odomSub = ros2subscriber(robotDataProcessingNode,"/odom","nav_msgs/Odometry","Reliability","reliable","Durability","volatile","Depth",5);
In this example, the information about the current stage of the robot updates at a low frequency, and the value in the latest message received applies until the subscriber receives the next message. Create a publisher that sends messages reliably and stores them for late-joining subscribers. If the "
Depth" value of the publisher is large enough, it is possible for subscribers to request the entire history of the publisher when they join the network. Configure the publisher of the
/signCounter topic with "
Reliability" policy set to "
Durability" policy set to "
Depth" value set to
stagePub = ros2publisher(robotDataProcessingNode,"/signCounter","std_msgs/Int8","Reliability","reliable","Durability","transientlocal","Depth",100);
This table summarizes the QoS policies for the five pairs of publishers and subscribers.
For messages to pass successfully from publisher to subscriber over a topic, their QoS policies must be compatible. The publishers in the table do not always have the same QoS parameters as their corresponding subscribers, but they are still compatible. For example, in the camera sensor, velocity command, and laser scan topics, the "
besteffort" connection, with no confirmation when a subscriber receives a message. Similarly, in the odometry and velocity command topics, the "
transientlocal" publishers and "
volatile" subscribers have compatible QoS policies. The publishers retain the published messages while the subscribers do not request any previously sent messages.
Run the teleoperation controller to move the robot . Process the sensor data to help the robot visualize and navigate in the environment. When the robot moves close to a sign, the sign-detecting algorithm outputs a confirmation message with the instruction to find the next sign. This task repeats until the robot reaches the stop sign. For information on running the robot in autonomous mode, see Sign Following Robot with ROS 2 in MATLAB.
[laserPlotObj,imageAxesHandle,signText,axesHandle] = ExampleHelperQoSTurtleBotSetupVisualizer(velPub); % Wait to receive sensor messages before starting the control loop receive(laserSub,5); receive(odomSub,5); receive(imageSub,5); % Set callback functions for subscribers imageSub.NewMessageFcn = @(msg)ExampleHelperQoSTurtleBotPlotImage(msg,imageAxesHandle); laserSub.NewMessageFcn = @(msg)ExampleHelperQoSTurtleBotPlotScan(msg,laserPlotObj,odomSub); r = rateControl(10); LastStage = false; while ~LastStage [~,blobSize,blobX] = ExampleHelperQoSTurtleBotProcessImg(imageSub.LatestMessage); % Process image [nextStage,LastStage,stageMsg,textHandle] = ExampleHelperQoSTurtleBotSignDetection(LastStage,signText,blobX,blobSize,stagePub,axesHandle); % Sign detection algorithm if nextStage && ~LastStage % When the algorithm detects a sign, publish a message to keep track of it. send(stagePub,stageMsg); end waitfor(r); end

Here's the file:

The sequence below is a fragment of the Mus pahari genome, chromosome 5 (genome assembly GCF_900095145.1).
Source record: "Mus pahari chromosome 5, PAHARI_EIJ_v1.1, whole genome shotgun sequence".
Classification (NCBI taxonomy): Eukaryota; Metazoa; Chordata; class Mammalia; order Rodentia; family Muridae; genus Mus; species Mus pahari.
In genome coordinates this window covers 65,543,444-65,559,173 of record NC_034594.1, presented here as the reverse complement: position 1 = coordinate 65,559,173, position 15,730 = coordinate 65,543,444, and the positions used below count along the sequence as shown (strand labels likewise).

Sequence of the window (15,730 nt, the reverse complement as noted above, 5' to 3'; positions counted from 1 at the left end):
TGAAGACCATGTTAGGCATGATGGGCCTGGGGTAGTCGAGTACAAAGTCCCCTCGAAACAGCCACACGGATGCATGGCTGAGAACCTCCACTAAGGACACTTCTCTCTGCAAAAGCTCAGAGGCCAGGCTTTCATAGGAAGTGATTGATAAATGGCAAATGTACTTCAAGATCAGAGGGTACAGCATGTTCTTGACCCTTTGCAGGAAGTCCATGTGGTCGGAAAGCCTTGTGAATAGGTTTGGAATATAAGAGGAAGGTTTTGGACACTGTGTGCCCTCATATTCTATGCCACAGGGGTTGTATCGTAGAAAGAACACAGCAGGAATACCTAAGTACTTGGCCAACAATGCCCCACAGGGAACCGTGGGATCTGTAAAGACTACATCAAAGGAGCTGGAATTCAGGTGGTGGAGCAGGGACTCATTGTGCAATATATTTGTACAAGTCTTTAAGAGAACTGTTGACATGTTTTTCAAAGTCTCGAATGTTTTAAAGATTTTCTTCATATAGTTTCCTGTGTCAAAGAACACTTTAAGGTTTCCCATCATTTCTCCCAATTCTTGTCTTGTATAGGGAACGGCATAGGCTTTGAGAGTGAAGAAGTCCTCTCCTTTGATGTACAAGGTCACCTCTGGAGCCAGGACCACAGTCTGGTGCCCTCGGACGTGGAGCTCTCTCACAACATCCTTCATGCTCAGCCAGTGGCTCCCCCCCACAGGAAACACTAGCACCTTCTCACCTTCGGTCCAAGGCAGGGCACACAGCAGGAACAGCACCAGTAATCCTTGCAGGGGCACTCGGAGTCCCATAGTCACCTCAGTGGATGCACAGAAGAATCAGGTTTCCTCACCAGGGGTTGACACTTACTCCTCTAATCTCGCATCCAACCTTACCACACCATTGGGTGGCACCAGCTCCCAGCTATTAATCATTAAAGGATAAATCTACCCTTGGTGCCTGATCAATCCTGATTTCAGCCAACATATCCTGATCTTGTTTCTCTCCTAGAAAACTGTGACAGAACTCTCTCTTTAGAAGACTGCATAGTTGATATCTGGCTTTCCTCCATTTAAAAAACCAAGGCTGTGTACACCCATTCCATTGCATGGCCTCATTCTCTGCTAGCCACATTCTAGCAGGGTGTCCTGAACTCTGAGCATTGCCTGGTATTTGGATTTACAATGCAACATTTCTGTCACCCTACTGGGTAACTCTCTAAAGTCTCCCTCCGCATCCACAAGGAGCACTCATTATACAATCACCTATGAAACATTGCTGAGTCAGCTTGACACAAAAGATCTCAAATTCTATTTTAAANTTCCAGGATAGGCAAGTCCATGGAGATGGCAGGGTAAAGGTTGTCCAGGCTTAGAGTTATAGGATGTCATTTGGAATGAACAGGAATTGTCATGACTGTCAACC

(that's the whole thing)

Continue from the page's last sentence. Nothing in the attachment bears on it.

When sensors detect the stop sign, create a new subscriber in the
/humanOperatorNode node to request the past messages in the history of the publisher. Extract information on all the detected signs.
send(stagePub,stageMsg); stageSub = ros2subscriber(humanOperatorNode,"/signCounter","std_msgs/Int8","Reliability","reliable","Durability","transientlocal","Depth",100); stageSub.NewMessageFcn = @(msg)ExampleHelperQoSTurtleBotSignCountUpdate(msg,textHandle); pause(2); % Allow time for the persisting messages to be received and processed
% Clean up entities in ROS 2 to remove them from the network. clear laserSub odomSub velPub imageSub stagePub stageSub robotDataProcessingNode humanOperatorNode
In low-traffic and lossless networks, there is little difference between
best-effort communication. To visualize how different QoS policies handle lossy or high-traffic network connections, use the traffic control utility to simulate a network with delay. On the VM, open a new terminal and enter this command.
sudo tc qdisc add dev ens33 root netem delay 0.5ms
The traffic control utility simulates a fixed amount of delay to all packets on the
ens33 network interface. Run the example again, observing the stuttering effect of the image stream due to some dropped frames in
"best-effort" communication. If you change the image subscriber to "
reliable", the image stream smooths out, but lags behind the actual robot viewpoint slightly due to the network delay.
To clean up, remove the artificial network lag by entering this command.
sudo tc qdisc delete dev ens33 root netem delay 0.5ms